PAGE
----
Me too, know the movie by heart but rewatched it anyway to hype up and prepare for the sequel. I don't have any great expectations for the sequel, I just think it'll be fun to see all these characters again. It's neat they're bringing almost everybody back, though it helps Murphy and Hall play most of them. And I've avoided spoilers too, so I don't know how the he'll they explain Akeem having a son in Queens. He doesn't get laid in the original with anybody, not even the lady he ends up marrying.
 
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Xprimentyl

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Me too, know the movie by heart but rewatched it anyway to hype up and prepare for the sequel. I don't have any great expectations for the sequel, I just think it'll be fun to see all these characters again. It's neat they're bringing almost everybody back, though it helps Murphy and Hall play most of them. And I've avoided spoilers too, so I don't know how the he'll they explain Akeem having a son in Queens. He doesn't get laid in the original with anybody, not even the lady he ends up marrying.
Yep, I watched the original a few days ago, too. Even though she'd seen the film several times, my girlfriend finally admitted that she didn't get the bit with Randolph and Mortimer where Akeem gives them the cash in the sack. I was so disgusted with her, it almost ended our relationship. Fortunately, we were able to find "Trading Places," (she loved it,) and the loop of her ignorance was closed.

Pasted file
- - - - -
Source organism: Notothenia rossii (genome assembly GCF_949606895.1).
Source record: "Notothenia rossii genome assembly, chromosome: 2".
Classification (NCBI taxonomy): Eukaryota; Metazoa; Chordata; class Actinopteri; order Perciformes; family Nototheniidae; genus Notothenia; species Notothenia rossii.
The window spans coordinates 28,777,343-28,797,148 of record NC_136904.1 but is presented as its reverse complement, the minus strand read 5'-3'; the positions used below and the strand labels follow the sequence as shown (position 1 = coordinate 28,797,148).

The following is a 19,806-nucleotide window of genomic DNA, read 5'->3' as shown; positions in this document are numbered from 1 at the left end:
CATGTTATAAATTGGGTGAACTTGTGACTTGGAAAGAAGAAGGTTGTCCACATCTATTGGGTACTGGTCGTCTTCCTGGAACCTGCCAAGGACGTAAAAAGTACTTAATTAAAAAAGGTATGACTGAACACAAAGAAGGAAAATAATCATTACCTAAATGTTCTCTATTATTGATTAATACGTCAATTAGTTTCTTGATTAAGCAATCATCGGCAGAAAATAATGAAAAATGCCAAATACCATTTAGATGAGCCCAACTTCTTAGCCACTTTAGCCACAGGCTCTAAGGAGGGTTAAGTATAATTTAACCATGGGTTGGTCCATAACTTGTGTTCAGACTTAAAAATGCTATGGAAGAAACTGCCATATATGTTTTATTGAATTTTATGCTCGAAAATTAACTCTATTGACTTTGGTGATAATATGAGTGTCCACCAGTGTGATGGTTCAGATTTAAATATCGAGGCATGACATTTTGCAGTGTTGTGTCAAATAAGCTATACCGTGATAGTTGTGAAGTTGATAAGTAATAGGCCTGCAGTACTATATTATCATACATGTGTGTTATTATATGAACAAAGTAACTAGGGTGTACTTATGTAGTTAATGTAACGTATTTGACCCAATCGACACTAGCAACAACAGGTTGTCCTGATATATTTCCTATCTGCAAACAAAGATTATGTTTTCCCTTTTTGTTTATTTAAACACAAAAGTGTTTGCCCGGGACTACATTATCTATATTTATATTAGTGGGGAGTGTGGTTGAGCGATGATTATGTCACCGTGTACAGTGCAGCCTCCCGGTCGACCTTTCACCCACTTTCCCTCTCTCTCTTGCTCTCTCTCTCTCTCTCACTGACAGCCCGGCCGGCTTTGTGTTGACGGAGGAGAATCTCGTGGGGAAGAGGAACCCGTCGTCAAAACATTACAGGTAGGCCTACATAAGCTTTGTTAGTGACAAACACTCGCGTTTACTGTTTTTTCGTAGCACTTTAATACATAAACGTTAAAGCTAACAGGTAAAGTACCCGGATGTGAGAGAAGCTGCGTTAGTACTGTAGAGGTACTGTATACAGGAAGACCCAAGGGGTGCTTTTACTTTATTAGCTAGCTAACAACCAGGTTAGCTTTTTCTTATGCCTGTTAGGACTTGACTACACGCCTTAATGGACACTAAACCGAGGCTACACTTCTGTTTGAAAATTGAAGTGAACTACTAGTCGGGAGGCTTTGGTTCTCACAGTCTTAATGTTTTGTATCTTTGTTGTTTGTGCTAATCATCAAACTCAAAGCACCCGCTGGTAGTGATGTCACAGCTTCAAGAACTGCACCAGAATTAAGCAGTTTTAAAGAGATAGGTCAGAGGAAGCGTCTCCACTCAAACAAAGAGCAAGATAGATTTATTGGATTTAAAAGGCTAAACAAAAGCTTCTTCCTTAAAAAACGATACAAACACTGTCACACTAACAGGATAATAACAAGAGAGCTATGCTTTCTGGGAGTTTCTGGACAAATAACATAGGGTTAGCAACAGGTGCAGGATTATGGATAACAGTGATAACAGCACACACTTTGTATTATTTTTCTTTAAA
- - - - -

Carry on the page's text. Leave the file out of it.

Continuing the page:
As to the kid thing, I'm speculating it's not going to be Akeem's kid in the end; it's probably Semi's! Akeem was too wholesome a character to be marred by any casual salaciousness, but we know Semi had no problem flaunting riches which can make for some easy lays. But that's pure speculation.
 
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Johnny Novgorod

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Yep, I watched the original a few days ago, too. Even though she'd seen the film several times, my girlfriend finally admitted that she didn't get the bit with Randolph and Mortimer where Akeem gives them the cash in the sack. I was so disgusted with her, it almost ended our relationship. Fortunately, we were able to find "Trading Places," (she loved it,) and the loop of her ignorance was closed.

As to the kid thing, I'm speculating it's not going to be Akeem's kid in the end; it's probably Semi's! Akeem was too wholesome a character to be marred by any casual salaciousness, but we know Semi had no problem flaunting riches which can make for some easy lays. But that's pure speculation.
I imagine there will be a twist, I just don't get how they'd rope in Akeem in the first place. He wasn't sowing them royal oats.

The inside joke with the hobo cameos, to be fair, I didn't get myself until not that long ago. Even as a kid it was clear to me it was so specific it had to be some kind of inside joke, I just didn't know what it was referring to.